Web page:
Ancestry UK

Erpingham, Norfolk

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Up to 1834

North Walsham had a parish workhouse which, by the 1770s, could hold 80 inmates. In 1786, a new workhouse was built, perhaps in the vicinity of what is now Workhouse Loke.

In 1792, ten years after the passing of Gilbert's Act, the Oulton Gilbert Union of six parishes (Banningham, Blickling, Colby, Erpingham, Itteringham, and Oulton) was formed. Its workhouse at Oulton, three-and-a-half miles to the north-west of Aylsham, was leased from Lady Sheffield and was originally a farmhouse and stood about a mile to the south-east of Oulton church, was converted from an old farmhouse at a cost of £1,100. Erpingham joined the union in 1806, Coleby in 1811, and Itteringham and Banningham in 1832, when the workhouse was enlarged at a cost of around £300 to hold up to 80 paupers.

Oulton workhouse site, 1886.

In 1805, the parishes of Gimingham, Knapton, Mundesley, Overstrand, North Repps, South Repps, Sidestrand, Trimingham, and Trunch formed a Gilbert union and erected a House of Industry at Gimingham. The property was later divided into cottages known as Brunswick Terrace (now demolished).

Also in 1805, Sheringham [or Sherringham] formed a union with Aldborough, Aylmerton, East Beckham, Beeston Regis, Cromer, Felbrigg, Gresham, and Runton and set up a workhouse near to the church at Upper Sheringham. The large U-shaped building could house 150 but seldom had more than 50 inmates. It was later adapted for use as a school.

Sheringham former parish workhouse, 2005.
© Peter Higginbotham.

Holt's parish workhouse was built in 1779 when fifty acres of the waste was enclosed. It was an E-shaped building on Pearson's Lane, now converted to cottages.

Holt former parish workhouse, 2005.
© Peter Higginbotham.

After 1834

Erpingham Poor Law Union was formed on 11th April 1836. Its operation was overseen by an elected Board of Guardians, 53 in number, representing its 49 constituent parishes as listed below (figures in brackets indicate numbers of Guardians if more than one):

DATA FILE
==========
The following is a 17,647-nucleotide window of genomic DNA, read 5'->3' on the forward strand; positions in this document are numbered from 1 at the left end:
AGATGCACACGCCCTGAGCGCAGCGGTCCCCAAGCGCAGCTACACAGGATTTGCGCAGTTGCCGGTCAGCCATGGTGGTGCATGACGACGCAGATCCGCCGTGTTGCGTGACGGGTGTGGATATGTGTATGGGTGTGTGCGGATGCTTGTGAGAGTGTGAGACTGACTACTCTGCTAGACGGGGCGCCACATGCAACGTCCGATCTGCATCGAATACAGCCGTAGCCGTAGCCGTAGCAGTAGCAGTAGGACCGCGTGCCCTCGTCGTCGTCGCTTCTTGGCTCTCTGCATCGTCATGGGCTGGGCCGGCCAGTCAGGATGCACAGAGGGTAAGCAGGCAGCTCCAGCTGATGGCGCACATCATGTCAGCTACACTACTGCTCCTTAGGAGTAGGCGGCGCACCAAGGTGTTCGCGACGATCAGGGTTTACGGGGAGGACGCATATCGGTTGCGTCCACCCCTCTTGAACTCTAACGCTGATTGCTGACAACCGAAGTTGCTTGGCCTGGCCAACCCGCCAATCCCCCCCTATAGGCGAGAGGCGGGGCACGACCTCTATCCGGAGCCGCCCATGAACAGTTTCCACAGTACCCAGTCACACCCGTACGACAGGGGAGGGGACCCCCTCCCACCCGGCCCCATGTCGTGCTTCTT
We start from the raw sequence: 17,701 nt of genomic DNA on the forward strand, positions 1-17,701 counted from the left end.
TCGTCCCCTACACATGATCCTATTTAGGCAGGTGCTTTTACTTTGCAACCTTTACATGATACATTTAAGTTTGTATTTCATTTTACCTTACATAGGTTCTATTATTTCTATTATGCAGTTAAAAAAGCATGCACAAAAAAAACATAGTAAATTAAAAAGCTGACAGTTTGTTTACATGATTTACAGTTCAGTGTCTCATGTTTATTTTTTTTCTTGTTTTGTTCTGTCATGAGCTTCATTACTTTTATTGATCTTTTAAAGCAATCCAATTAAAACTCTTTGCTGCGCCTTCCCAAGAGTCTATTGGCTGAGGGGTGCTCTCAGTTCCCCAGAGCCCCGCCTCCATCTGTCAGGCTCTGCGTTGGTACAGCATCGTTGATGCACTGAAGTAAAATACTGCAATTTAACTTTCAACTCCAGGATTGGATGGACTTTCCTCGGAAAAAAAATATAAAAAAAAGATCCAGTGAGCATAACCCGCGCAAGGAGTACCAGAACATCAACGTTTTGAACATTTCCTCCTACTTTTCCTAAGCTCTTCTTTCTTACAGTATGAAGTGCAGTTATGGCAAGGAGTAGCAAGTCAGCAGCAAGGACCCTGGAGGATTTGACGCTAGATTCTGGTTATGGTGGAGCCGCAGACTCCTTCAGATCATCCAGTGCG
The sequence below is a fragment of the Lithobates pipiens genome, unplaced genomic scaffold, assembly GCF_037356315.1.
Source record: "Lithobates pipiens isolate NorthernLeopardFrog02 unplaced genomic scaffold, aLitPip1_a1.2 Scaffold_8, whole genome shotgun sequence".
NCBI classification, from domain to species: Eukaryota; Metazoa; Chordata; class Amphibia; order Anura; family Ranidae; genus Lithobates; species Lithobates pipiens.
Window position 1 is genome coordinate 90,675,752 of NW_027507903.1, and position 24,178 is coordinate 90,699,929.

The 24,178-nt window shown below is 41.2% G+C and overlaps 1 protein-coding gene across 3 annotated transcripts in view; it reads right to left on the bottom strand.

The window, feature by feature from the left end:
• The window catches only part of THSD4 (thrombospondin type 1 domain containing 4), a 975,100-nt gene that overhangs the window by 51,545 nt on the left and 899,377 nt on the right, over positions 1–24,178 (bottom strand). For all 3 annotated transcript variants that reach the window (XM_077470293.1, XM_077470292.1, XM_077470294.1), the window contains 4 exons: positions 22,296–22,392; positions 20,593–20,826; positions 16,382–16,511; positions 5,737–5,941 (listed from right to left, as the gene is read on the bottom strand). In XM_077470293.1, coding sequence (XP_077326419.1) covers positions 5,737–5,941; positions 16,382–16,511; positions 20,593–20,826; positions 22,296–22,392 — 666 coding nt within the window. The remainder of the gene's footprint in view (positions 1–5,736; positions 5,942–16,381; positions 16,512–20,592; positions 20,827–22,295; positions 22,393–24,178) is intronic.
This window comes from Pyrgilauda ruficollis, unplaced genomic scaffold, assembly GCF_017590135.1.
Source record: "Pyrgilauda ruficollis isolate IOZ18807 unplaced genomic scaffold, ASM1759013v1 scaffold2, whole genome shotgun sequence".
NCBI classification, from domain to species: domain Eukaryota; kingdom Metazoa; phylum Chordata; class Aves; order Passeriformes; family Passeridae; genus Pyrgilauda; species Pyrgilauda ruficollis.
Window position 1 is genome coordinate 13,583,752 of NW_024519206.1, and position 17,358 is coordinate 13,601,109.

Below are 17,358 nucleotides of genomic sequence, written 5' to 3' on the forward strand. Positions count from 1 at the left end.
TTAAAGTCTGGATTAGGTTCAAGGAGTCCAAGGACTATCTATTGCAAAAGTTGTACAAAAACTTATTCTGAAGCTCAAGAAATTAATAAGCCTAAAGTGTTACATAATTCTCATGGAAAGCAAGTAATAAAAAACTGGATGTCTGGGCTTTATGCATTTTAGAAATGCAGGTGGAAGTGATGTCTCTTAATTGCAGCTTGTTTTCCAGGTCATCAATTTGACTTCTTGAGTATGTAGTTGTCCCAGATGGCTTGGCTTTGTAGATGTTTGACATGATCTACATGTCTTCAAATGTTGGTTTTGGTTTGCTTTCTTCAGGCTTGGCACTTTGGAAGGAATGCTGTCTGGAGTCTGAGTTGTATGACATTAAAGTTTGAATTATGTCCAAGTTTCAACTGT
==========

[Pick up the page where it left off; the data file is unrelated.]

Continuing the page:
County of Norfolk: Aldborough, Antingham, Aylmerton, Baconsthorpe, Barningham Norwood, Barningham Winter, East Beckham, West Beckham, Beeston Regis, Bessingham, Bodham, Briston, Cley next the Sea, Cromer (2), Edgefield, Felbrigg, Gimingham, Glandford with Bayfield, Gresham, Gunton, Hanworth, Hempstead, Holt (2), Hunworth, Kelling, Knapton, Letheringsett, Matlask, Metton, Mundesley, North Walsham (3), Northrepps, Overstrand, Plumstead, Roughton, Runton, Salthouse, Sheringham, Sidestrand, Southrepps, Stody, Suffield, Sustead, Thorpe Market, Thornage, Thurgarton, Trimingham, Trunch, Weybourne.
Later Additions: Upper Sheringham (from 1901).

The population falling within the Union at the 1831 census had been 20,024 with parishes ranging in size from Barningham Norwood (population 42) to North Walsham (2,615). The average annual poor-rate expenditure for the period 1833-35 had been £16,532 or 16s.6d. per head of the population.

Initially, the Erpingham Union retained existing parish workhouses at Sheringham, Gimingham and North Walsham. The Poor Law Commissioners authorised an expenditure of £836 for alterations after which Sheringham could accommodate 300 inmates and Gimingham 100. Sheringham was used to house aged and infirm paupers.

However, the old workhouses proved unsatisfactory and a new Erpingham Union workhouse was erected in 1848-51 at West Beckham. It was designed by William J Donthorn who was also the architect of workhouses for the Aylsham, Downham, Freebridge Lynn, and Swaffham Unions. Erpingham was a cut-down version of his design for Aylsham, being an elongated cruciform plan. Construction of the building cost £7,386. The workhouse location and layout are shown on the 1906 map below.

Erpingham workhouse site, 1906

Like Aylsham, the workhouse had an imposing entrance block, justifying its nickname of "Beckham Palace".

Erpingham entrance block, 1975.
Sketch by Ralph Potter.

The building was badly damaged by fire and was restored in 1888 at which time it could hold 539 inmates. However, in 1890 when Walter and Mary Emery were Master and Matron, there were only 78 in residence.

After its closure, the building stood empty and became derelict. The main building was demolished in the late 1970s.

Erpingham from the south, 1978.
© Dave Bicker.

All that now remains is the former infirmary block at the north of the site.

Erpingham infirmary block, 1990.
© Dave Bicker.

Erpingham infirmary block, 2000.
© Peter Higginbotham.

Children's Home

The Erpingham Union established a children's home at Old Rectory, Holt Road, Gresham. Dates of operation uncertain. The property is now a private residence.




Note: many repositories impose a closure period of up to 100 years for records identifying individuals. Before travelling a long distance, always check that the records you want to consult will be available.

  • Norfolk Record Office, The Archive Centre, Martineau Lane, Norwich NR1 2DQ. Few records survive — holdings include: Guardians' minute books (1836-1930, with gaps); Births (1867-1931); Deaths (1867-1933); etc.


  • Pauper Palaces by Ann Digby (Routledge & Kegan Paul, 1978)


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